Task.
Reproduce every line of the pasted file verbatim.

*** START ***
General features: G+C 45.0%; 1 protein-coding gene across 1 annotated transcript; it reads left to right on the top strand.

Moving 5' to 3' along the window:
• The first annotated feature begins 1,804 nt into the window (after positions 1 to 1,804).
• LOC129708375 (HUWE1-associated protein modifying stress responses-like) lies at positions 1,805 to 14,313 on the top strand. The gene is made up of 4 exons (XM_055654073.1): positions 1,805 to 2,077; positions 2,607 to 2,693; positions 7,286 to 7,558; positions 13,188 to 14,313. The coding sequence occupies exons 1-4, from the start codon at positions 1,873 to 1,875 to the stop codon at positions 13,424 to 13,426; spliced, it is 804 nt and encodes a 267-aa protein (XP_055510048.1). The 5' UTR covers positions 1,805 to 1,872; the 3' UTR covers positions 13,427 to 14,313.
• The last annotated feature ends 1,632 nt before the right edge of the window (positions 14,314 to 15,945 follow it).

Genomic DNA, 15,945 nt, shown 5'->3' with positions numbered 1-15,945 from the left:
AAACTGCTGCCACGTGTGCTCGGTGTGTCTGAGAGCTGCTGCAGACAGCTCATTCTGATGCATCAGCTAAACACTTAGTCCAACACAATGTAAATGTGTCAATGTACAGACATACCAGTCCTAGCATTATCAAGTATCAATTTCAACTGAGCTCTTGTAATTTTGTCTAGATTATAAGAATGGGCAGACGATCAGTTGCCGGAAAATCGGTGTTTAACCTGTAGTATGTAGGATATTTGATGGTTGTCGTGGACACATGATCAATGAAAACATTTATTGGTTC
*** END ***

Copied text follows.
General features: G+C 45.0%; 1 protein-coding gene across 1 annotated transcript; it reads left to right on the top strand.

Moving 5' to 3' along the window:
• The first annotated feature begins 1,804 nt into the window (after positions 1 to 1,804).
• LOC129708375 (HUWE1-associated protein modifying stress responses-like) lies at positions 1,805 to 14,313 on the top strand. The gene is made up of 4 exons (XM_055654073.1): positions 1,805 to 2,077; positions 2,607 to 2,693; positions 7,286 to 7,558; positions 13,188 to 14,313. The coding sequence occupies exons 1-4, from the start codon at positions 1,873 to 1,875 to the stop codon at positions 13,424 to 13,426; spliced, it is 804 nt and encodes a 267-aa protein (XP_055510048.1). The 5' UTR covers positions 1,805 to 1,872; the 3' UTR covers positions 13,427 to 14,313.
• The last annotated feature ends 1,632 nt before the right edge of the window (positions 14,314 to 15,945 follow it).

Genomic DNA, 15,945 nt, shown 5'->3' with positions numbered 1-15,945 from the left:
AAACTGCTGCCACGTGTGCTCGGTGTGTCTGAGAGCTGCTGCAGACAGCTCATTCTGATGCATCAGCTAAACACTTAGTCCAACACAATGTAAATGTGTCAATGTACAGACATACCAGTCCTAGCATTATCAAGTATCAATTTCAACTGAGCTCTTGTAATTTTGTCTAGATTATAAGAATGGGCAGACGATCAGTTGCCGGAAAATCGGTGTTTAACCTGTAGTATGTAGGATATTTGATGGTTGTCGTGGACACATGATCAATGAAAACATTTATTGGTTC